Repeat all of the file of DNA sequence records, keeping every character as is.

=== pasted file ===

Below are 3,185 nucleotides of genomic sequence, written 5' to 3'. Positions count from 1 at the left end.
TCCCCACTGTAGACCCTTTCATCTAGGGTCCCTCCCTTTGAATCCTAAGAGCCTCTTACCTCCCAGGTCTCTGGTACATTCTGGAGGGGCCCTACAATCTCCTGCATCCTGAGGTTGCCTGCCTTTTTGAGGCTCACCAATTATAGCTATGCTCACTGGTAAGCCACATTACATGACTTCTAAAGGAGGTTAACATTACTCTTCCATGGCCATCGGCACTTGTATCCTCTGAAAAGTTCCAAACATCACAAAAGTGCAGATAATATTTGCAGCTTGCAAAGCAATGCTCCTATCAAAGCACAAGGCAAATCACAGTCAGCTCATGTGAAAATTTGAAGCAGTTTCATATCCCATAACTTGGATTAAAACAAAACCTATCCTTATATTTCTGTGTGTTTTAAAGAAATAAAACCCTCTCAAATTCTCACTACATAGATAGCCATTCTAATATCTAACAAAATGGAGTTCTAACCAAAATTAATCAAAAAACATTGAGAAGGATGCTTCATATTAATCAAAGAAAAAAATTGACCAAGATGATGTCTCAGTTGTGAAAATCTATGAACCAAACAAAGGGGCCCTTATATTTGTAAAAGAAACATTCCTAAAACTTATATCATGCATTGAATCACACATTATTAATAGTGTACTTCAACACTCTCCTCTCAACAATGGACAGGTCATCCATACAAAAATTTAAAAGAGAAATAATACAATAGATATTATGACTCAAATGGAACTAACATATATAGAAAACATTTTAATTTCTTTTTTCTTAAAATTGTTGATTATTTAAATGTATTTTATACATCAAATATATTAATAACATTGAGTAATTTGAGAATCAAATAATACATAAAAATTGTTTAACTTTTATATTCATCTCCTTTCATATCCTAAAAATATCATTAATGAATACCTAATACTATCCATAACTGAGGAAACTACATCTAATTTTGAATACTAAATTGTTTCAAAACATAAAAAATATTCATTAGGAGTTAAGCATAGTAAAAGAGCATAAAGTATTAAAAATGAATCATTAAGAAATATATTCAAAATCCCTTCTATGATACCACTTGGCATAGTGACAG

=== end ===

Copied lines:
Below are 3,185 nucleotides of genomic sequence, written 5' to 3'. Positions count from 1 at the left end.
TCCCCACTGTAGACCCTTTCATCTAGGGTCCCTCCCTTTGAATCCTAAGAGCCTCTTACCTCCCAGGTCTCTGGTACATTCTGGAGGGGCCCTACAATCTCCTGCATCCTGAGGTTGCCTGCCTTTTTGAGGCTCACCAATTATAGCTATGCTCACTGGTAAGCCACATTACATGACTTCTAAAGGAGGTTAACATTACTCTTCCATGGCCATCGGCACTTGTATCCTCTGAAAAGTTCCAAACATCACAAAAGTGCAGATAATATTTGCAGCTTGCAAAGCAATGCTCCTATCAAAGCACAAGGCAAATCACAGTCAGCTCATGTGAAAATTTGAAGCAGTTTCATATCCCATAACTTGGATTAAAACAAAACCTATCCTTATATTTCTGTGTGTTTTAAAGAAATAAAACCCTCTCAAATTCTCACTACATAGATAGCCATTCTAATATCTAACAAAATGGAGTTCTAACCAAAATTAATCAAAAAACATTGAGAAGGATGCTTCATATTAATCAAAGAAAAAAATTGACCAAGATGATGTCTCAGTTGTGAAAATCTATGAACCAAACAAAGGGGCCCTTATATTTGTAAAAGAAACATTCCTAAAACTTATATCATGCATTGAATCACACATTATTAATAGTGTACTTCAACACTCTCCTCTCAACAATGGACAGGTCATCCATACAAAAATTTAAAAGAGAAATAATACAATAGATATTATGACTCAAATGGAACTAACATATATAGAAAACATTTTAATTTCTTTTTTCTTAAAATTGTTGATTATTTAAATGTATTTTATACATCAAATATATTAATAACATTGAGTAATTTGAGAATCAAATAATACATAAAAATTGTTTAACTTTTATATTCATCTCCTTTCATATCCTAAAAATATCATTAATGAATACCTAATACTATCCATAACTGAGGAAACTACATCTAATTTTGAATACTAAATTGTTTCAAAACATAAAAAATATTCATTAGGAGTTAAGCATAGTAAAAGAGCATAAAGTATTAAAAATGAATCATTAAGAAATATATTCAAAATCCCTTCTATGATACCACTTGGCATAGTGACAG